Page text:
France: Int'l fleet won't employ force

UN ships will not interfere with boats entering or leaving Lebanese waters.

naval patrol aiming 88 (photo credit: )
naval patrol aiming 88
(photo credit: )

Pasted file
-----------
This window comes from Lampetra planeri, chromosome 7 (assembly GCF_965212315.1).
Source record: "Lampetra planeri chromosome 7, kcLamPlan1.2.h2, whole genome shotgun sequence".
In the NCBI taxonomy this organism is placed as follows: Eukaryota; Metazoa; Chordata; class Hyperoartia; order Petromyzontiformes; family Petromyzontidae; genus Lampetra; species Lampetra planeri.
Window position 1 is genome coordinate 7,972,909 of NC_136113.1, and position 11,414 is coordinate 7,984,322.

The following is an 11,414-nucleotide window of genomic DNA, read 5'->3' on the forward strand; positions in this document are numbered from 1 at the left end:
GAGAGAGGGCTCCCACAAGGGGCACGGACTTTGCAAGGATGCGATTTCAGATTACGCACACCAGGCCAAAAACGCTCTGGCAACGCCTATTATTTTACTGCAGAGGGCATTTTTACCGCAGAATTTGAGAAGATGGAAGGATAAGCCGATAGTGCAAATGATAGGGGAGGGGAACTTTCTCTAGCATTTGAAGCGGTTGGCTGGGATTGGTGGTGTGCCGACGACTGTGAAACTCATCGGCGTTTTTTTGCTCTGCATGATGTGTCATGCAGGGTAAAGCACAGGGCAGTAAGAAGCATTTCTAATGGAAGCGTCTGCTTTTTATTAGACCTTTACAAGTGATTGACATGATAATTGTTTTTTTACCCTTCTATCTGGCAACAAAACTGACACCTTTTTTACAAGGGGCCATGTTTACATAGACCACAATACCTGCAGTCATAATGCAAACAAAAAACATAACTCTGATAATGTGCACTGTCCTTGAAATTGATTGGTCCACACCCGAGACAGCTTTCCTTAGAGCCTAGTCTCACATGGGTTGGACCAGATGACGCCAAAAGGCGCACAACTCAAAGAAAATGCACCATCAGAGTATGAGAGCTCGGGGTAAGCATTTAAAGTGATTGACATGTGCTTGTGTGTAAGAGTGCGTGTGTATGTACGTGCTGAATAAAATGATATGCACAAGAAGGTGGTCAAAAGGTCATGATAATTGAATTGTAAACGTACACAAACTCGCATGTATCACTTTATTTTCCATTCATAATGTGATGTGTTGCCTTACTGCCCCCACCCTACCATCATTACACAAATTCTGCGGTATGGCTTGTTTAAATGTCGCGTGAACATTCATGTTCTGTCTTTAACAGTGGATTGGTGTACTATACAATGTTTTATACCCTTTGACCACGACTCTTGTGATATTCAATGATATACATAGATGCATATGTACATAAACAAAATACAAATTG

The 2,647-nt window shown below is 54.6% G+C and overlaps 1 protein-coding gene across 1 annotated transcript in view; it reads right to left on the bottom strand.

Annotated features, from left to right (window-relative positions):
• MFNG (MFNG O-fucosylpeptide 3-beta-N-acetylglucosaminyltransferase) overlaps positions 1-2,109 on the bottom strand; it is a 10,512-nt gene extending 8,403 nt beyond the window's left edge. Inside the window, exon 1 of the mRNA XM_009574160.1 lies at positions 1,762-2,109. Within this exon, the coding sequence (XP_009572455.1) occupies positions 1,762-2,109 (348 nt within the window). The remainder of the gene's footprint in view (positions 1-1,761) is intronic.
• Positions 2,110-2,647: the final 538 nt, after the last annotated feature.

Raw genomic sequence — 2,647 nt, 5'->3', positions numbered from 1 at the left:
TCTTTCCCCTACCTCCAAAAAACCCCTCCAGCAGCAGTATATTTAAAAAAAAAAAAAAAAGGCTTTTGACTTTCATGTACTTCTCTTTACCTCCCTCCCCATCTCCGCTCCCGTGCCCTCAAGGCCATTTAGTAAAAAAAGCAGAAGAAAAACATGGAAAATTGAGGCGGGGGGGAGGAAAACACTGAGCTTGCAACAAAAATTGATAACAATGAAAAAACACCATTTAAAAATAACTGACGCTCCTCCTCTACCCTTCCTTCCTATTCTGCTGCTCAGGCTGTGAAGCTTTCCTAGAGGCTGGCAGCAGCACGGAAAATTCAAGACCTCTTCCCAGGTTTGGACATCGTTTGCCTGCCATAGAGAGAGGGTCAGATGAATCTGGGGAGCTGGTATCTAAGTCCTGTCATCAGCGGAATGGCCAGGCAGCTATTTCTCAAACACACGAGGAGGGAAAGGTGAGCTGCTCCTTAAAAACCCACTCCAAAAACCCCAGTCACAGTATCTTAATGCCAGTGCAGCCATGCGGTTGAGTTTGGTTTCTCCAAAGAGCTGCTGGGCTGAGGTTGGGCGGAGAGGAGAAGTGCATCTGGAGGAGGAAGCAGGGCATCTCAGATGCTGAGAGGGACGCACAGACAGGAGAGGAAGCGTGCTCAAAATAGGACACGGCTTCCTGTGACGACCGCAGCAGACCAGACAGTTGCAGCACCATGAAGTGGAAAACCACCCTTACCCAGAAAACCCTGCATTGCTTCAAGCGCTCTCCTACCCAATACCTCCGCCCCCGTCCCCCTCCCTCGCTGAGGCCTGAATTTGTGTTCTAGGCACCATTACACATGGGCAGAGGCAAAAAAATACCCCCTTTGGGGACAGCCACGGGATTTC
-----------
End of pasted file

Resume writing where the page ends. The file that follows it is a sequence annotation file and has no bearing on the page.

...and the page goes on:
France announced on Friday that the international naval force designated to patrol Lebanon's territorial waters would not be authorized to employ force to stop ships from entering or leaving Lebanon. A spokesman for the French defense ministry said that the international craft would only provide assistance for Lebanese ships, and would not interfere with other nations' boats, Israel Radio reported. Earlier Friday, Israel began to remove its naval blockade of Lebanon, imposed almost two months after Hizbullah launched its cross-border raid and kidnapped two Israeli soldiers. Maj.-Gen. Alain Pellegrini, the French commander of UNIFIL, said government officials informed him Friday afternoon that the blockade was being lifted. Government spokeswoman Miri Eisin said she didn't have immediate confirmation that the final order had been given to lift the siege, but said earlier Friday that the blockade would be ended within hours. Italian Foreign Minister Massimo D'Alema, meeting with Foreign Minister Tzipi Livni, announced that a multinational task force, commanded by an Italian admiral, had begun patrolling Lebanese territorial waters. The Italian Admiral, aboard an Italian aircraft carrier, received command of the patrols off the Lebanese coast and Israeli Naval ships began returning back to Israeli waters. Israeli Naval officials said they knew the Admiral because they had conducted Naval exercises with him in the past. They were confident that he would command an effective force in enforcing an arms embargo off the Lebanese coast. In addition to the Italians, ships from France and Greece have taken over the task of blocking weapons shipments from reaching Hizbullah. On Wednesday, Prime Minister Ehud Olmert announced the decision to lift the air and sea closure on Lebanon following heavy international pressure - a decision that was in direct opposition to an IDF recommendation to keep the siege in place. The General Staff favored the blockade as a way to maintain pressure on Lebanon to enforce the arms ban on Hizbullah and to take action that would lead to the release of the kidnapped soldiers. Defense Minister Amir Peretz said the decision to lift the closure was made following a request by the United States. He said Lebanese Prime Minister Fuad Saniora had asked the international force to take responsibility for the air and sea lanes. "There will be rules in place to inspect goods, and the French and Germans will enforce them," Peretz said. Senior officials in the Prime Minister's Office said Israel maintained all along that it would lift the blockade once international forces were present at crossing points to prevent arms smuggling. The Lebanese government and the United Nations have agreed that German naval forces would join the Italian, French and Greek flotilla. Germany has volunteered to deploy warships to the Mediterranean Sea to patrol the Lebanese coast and ensure that weapons are not smuggled through the ports. A German military source told The Jerusalem Post that Berlin viewed its role very seriously and believed that the navy patrols would be effective and meet Israeli standards. The German force is expected to arrive in about two weeks. A senior source in the Prime Minister's Office said that despite the lifting of the air and sea blockade, Israel would enforce the arms embargo along the Syrian-Lebanese border if needed. "We reserve the right to stop any attempt to smuggle in weapons and supplies across the border from Syria to Hizbullah," the official said. Olmert's decision to lift the siege, a member of the IDF General Staff said, came despite the military's recommendation to the diplomatic echelon to keep the siege in place. "Our recommendation is to keep up the blockade and to continue flying over Lebanon without restrictions," he said. Under the air siege, the officer revealed, the IAF was able to continue flying drones over Lebanon. They collected intelligence and kept a close eye on the Lebanese border with Syria to see if weapons were being transferred to Hizbullah, or if it was attempting to smuggle the kidnapped IDF reservists - Ehud Goldwasser and Eldad Regev - out of Lebanon. The assumption within the defense establishment, he said, was that the kidnapped soldiers were alive and were being held in Lebanon. The IDF, he said, was holding five "valuable" Hizbullah captives who could be used as a bargaining chips in a prisoner swap with Hizbullah.